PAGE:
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Is it correct to state that "by" is used with Future Perfect tense in affirmative sentences, and "until" / "till" are interchangeable and used only in negative statements? And what about interrogative ones ("by" similar to affirmative)?

I'm still not sure is there any real difference, though I've tried to clear it up.

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    No, it's not true. There's nothing unusual about, say, I'll be here until 5 o'clock, and I see no "negation" there. Of course, I could also say I won't be there until 5 o'clock, and I could replace until with by in both cases to "reverse" the meaning. – FumbleFingers Apr 13 '17 at 17:41
  • @FumbleFingers, but what about Future Perfect tense? – Anthony Voronkov Apr 15 '17 at 10:49
  • What about it? By the time you can understand this sentence, you will have understood how it works. Alternatively, Until you can understand this sentence, you will not have understood how it works. In those examples, the semantics make it easier to pair by with a "positive" assertion, and until with a negative one. But until you can understand this example, you will have been limited in your grasp of how English tenses can validly be used. Your by=affirmative, until=negative idea is largely spurious. – FumbleFingers Apr 16 '17 at 14:06
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I won't have finished X until|by... grammatical

I won't have begun it until|by ... grammatical

I will have finished X until... ungrammatical

I will have begun it until ... ungrammatical

You cannot express a completion with a lifespan.

But you can express a process with a lifespan:

He will have eaten it until it made him sick. He cannot control himself with chocolate cake.

Knowing him, he will have played that guitar until his fingers blistered.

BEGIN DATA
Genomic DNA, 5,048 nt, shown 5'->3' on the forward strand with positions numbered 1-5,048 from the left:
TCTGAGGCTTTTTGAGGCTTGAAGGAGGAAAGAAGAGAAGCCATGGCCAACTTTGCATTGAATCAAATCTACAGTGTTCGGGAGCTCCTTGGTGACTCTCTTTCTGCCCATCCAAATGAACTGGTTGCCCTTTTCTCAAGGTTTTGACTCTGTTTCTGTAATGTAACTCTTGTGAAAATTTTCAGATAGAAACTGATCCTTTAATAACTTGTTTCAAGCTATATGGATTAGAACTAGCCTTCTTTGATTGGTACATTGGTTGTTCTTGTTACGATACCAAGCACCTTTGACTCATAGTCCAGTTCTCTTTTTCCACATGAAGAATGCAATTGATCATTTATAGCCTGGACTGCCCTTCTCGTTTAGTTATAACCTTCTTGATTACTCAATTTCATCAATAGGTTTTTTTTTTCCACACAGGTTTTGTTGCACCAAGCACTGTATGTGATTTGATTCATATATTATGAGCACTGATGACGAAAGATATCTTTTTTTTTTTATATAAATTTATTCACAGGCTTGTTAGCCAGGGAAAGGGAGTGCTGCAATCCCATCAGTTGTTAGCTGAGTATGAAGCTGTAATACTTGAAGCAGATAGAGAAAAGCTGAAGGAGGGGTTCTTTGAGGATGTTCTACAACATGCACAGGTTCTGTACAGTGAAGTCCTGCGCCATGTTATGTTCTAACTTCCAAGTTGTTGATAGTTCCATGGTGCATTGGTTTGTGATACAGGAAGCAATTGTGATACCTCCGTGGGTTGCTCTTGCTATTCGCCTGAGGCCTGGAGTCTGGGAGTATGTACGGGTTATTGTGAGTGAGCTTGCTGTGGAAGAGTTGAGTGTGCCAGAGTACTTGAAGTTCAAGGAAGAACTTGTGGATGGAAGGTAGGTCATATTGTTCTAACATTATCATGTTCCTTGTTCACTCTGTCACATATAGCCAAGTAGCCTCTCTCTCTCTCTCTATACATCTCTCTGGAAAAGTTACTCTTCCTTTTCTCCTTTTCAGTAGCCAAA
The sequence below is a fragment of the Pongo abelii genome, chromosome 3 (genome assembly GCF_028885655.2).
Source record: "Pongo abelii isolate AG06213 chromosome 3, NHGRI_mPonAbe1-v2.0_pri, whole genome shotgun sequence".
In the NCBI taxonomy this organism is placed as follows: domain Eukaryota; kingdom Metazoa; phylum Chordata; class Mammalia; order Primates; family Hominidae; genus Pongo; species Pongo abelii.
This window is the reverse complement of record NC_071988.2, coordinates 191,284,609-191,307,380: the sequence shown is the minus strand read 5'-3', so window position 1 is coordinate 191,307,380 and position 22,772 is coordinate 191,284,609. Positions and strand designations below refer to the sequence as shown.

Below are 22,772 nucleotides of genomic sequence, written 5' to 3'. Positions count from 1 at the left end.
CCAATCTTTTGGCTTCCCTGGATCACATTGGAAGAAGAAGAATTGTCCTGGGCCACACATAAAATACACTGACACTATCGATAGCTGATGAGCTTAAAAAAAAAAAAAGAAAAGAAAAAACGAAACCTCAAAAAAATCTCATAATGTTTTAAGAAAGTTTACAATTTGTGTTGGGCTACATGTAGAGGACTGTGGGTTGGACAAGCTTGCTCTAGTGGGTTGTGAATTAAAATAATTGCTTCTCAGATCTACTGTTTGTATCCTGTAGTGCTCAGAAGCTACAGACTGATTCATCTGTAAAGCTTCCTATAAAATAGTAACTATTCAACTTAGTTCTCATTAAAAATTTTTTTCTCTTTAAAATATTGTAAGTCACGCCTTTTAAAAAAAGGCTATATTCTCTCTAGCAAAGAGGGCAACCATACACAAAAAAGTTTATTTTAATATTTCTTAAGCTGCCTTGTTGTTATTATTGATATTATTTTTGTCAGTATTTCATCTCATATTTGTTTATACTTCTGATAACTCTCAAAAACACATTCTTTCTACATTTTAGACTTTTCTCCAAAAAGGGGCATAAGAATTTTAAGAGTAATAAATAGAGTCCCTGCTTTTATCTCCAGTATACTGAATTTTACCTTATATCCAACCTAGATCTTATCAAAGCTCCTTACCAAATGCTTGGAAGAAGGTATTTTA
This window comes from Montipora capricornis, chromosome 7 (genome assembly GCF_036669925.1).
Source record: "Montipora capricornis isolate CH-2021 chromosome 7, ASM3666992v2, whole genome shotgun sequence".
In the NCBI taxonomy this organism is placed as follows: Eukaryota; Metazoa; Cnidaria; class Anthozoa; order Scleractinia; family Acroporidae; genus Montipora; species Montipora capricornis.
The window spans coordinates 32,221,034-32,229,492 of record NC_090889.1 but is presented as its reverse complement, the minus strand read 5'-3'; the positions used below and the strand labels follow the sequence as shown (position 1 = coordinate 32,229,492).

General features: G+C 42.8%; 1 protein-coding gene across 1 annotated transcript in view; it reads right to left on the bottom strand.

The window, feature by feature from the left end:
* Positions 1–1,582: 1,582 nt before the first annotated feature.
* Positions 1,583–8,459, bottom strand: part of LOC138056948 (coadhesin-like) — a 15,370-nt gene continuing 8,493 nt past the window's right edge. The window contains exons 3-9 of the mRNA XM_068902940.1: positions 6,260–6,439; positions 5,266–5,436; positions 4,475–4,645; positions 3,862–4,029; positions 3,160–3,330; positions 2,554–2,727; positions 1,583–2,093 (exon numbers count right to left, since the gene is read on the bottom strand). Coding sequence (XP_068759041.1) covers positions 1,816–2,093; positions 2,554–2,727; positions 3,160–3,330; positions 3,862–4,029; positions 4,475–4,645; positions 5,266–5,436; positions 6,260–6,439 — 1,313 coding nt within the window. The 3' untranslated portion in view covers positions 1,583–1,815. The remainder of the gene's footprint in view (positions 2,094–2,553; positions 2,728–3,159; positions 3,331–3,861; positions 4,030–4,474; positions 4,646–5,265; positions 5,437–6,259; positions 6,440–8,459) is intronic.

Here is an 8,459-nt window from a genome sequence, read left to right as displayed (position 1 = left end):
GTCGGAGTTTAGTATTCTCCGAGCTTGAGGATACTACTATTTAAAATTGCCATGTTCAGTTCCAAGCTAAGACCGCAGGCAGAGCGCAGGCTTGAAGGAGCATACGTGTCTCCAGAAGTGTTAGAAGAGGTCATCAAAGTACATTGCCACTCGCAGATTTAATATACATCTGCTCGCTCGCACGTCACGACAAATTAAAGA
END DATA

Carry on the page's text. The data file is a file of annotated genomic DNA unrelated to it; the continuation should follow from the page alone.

He will have waited there until the lights went out.

  • +1 - Is it wrong to say : until his fingers are blistered? – Jack Johansson Apr 13 '17 at 18:10
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    I think the present tense is not impossible there, though it sounds marginal to me. – Tᴚoɯɐuo Apr 13 '17 at 18:24
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    It seems to me all your final three "process" examples refer to what he has already done - but although strictly speaking we don't know this for sure, that's what we will/would establish with certainty if we were to investigate the matter more thoroughly. This is somewhat different to a "real" future reference such as, say, By midnight tonight he will have waited there for twelve hours (which idiomatically we'd be more likely to express with the continuous ...he will have been waiting). – FumbleFingers Apr 16 '17 at 14:14
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    They don't refer to "what he has already done" but to "what he will have done" as of a certain time in the future. – Tᴚoɯɐuo Apr 16 '17 at 15:07
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    @Anthony Voronkov: There is no rule which says the present simple is the only tense that can be used with "after", "before", "as soon as", "by the time". Good that you don't think so now, but only used to think so. – Tᴚoɯɐuo Apr 16 '17 at 15:12

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